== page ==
The first day of the rest of your life
Certain things/events/people define our lives, our beliefs and attitude. Most of these are somehow scheduled, but a few appear out of nowhere and create irreversible impact, good or bad.
It was August 2000. Days after the completion of my mandatory army service in Cyprus, I was flying to the US for my college studies as a 19-year old boy. I knew the new chapter would shape my near future and most likely my entire life.
It is not possible to survive in California without a car, more so in San Diego, so the search began upon my arrival. The three month car search ended with a controversial decision (for my parents – actually everyone). It was one of those turning points in my life.
On November 19, 2000, a 1981 Caramel Brown Porsche 911 SC Targa with 138.000 miles on it was parked in the open parking lot of my apartment complex – at my assigned spot directly across my bedroom window. A window I started spending way more time – staring, dreaming, stressing… It took a while to comprehend that a title of that Porsche 911 was registered under my name!
Through our endless miles from San Diego to Vegas, top down Highway 101 beach ‘crawling’, and daily commute, a man-machine relationship I could never imagine was developing. The solo drives to Phoenix through the mountains and the desert, a stop for a burger, shake and fries, defined the American Dream for me.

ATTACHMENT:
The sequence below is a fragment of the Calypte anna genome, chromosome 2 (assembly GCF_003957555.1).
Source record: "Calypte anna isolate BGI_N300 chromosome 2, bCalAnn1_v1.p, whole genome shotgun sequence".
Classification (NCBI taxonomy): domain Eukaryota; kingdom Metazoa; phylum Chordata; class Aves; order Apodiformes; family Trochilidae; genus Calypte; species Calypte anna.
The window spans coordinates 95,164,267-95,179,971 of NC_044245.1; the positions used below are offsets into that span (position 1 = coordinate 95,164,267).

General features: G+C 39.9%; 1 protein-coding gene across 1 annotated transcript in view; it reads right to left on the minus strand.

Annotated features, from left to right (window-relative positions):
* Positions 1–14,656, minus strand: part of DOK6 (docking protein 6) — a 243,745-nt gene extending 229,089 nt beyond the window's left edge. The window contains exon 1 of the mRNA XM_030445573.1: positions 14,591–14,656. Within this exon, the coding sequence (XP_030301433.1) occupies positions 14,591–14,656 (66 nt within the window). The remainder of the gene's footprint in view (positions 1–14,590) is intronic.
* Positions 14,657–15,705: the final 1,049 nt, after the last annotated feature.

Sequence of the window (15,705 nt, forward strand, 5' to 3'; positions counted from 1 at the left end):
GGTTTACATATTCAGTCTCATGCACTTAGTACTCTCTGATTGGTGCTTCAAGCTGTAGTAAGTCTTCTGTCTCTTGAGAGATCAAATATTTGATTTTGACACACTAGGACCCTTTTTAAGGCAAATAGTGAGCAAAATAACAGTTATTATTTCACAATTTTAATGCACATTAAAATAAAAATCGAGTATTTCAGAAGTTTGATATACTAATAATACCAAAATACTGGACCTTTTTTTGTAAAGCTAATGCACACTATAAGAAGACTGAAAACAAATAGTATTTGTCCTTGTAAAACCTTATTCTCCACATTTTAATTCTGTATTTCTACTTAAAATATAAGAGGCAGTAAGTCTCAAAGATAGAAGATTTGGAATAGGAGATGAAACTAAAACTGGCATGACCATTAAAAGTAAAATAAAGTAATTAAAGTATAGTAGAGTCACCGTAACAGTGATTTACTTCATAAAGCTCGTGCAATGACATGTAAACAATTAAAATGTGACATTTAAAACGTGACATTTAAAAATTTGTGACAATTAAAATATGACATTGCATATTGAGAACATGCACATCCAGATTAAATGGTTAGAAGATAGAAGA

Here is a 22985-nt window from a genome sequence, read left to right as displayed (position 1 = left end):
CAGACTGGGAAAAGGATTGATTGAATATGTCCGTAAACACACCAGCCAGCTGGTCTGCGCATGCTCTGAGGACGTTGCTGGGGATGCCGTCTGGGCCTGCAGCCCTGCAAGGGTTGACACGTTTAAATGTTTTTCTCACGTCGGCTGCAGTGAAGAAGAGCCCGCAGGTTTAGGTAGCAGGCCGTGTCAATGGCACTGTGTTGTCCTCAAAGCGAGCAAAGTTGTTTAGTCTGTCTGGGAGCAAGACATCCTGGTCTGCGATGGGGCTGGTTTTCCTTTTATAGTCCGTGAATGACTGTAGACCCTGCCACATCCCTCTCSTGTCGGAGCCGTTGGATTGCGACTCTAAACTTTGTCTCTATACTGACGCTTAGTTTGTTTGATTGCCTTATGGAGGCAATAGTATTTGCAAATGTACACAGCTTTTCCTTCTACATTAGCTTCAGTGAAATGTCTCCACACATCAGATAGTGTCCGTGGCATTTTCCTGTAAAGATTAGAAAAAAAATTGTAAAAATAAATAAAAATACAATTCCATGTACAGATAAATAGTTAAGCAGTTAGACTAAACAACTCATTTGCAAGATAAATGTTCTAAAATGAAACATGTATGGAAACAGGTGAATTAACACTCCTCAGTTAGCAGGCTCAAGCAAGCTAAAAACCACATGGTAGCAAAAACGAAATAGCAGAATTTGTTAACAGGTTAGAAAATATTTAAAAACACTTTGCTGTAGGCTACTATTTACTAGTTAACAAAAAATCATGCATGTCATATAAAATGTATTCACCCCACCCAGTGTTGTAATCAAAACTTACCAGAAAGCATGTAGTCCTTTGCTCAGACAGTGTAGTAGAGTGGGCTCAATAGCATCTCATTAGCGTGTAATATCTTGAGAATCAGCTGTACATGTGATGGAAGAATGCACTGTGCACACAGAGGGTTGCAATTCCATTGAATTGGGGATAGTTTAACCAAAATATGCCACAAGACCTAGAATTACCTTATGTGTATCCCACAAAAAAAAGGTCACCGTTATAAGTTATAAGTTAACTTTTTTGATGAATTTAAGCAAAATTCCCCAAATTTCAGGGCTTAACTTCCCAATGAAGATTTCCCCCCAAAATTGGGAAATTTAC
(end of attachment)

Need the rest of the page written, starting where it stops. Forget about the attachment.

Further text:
A trip that really stands out was a solo trip to Arizona in March 2002. I had to stop for the usual gas top-up in Yuma and a quick bite. Burger was my go-to choice, but the circumstances were different this time. Due to oil accumulation below the starter, it was heating up and would not crank when hot. That meant I would have to leave the car running while eating. I had to settle for a foot-long Subway sandwich as it was the only option attached to the gas station where I could check on the car while eating. The most difficult part was to remind myself not to (automatically) turn the car off when I parked.
In July 2005 my departure from the States was approaching and I was trying to find a way to ship the car home. Cyprus being a left-hand traffic country, the cars have to be right-hand drive. The legislation allowed LHD classic cars to be registered that were at least 30 years old. So, I had to leave the 911 with my roommate, as my attempt to regretfully sell it at a price less than $8000, was surprisingly unsuccessful (main reason being the weird color). My roommate kept the car alive for a year, with a broken window and a stolen radio becoming the annual toll. A trip back to Cali a year after graduation and repatriation was not just for tourism and memories – a 2006 legislation change allowed me to ship the LHD Porsche to Cyprus! This last (for the US) flatbed, had a good story behind it – the ’11 was going home.
A few newer and older Porsches found their way in and out of my garage. Two decades and numerous flatbed load-ups later, the SC is my go to getaway for a very early morning drive in the mountains, the 4 km daily drive to the office or quick grocery stop. In a country with 300+ sunny hot days, it’s not the most convenient daily driver, but it makes the drives way more meaningful. It’s so much more than a means of transport – the purchase back in 2000 developed a way of life!